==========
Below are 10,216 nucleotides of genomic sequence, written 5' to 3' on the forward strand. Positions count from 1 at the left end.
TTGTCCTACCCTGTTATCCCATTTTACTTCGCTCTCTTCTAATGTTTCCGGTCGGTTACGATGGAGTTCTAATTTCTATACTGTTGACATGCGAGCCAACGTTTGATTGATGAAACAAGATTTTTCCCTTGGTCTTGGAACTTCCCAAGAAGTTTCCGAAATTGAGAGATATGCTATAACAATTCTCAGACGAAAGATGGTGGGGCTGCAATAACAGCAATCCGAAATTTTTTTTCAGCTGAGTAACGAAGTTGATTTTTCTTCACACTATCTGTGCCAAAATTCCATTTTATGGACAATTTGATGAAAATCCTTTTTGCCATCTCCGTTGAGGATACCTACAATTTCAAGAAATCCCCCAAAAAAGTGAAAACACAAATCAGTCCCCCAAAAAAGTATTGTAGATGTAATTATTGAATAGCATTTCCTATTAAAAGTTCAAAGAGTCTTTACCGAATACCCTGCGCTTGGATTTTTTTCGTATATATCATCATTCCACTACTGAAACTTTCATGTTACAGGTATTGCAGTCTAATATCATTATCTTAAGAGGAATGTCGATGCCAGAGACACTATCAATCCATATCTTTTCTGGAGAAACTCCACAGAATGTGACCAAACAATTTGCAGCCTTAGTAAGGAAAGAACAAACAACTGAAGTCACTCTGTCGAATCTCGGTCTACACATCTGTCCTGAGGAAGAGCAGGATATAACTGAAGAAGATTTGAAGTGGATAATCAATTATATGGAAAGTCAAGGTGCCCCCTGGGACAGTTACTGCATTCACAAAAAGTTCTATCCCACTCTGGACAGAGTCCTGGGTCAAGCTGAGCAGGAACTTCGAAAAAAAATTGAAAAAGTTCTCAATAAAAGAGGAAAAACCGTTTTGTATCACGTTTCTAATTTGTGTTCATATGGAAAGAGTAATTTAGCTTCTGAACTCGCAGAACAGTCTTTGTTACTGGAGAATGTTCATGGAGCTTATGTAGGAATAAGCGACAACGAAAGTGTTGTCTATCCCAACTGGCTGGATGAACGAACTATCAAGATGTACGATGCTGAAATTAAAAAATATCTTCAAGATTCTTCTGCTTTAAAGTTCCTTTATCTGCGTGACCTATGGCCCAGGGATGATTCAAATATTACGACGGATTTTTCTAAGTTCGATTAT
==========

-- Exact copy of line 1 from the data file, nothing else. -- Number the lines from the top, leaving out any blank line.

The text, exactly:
Below are 10,216 nucleotides of genomic sequence, written 5' to 3' on the forward strand. Positions count from 1 at the left end.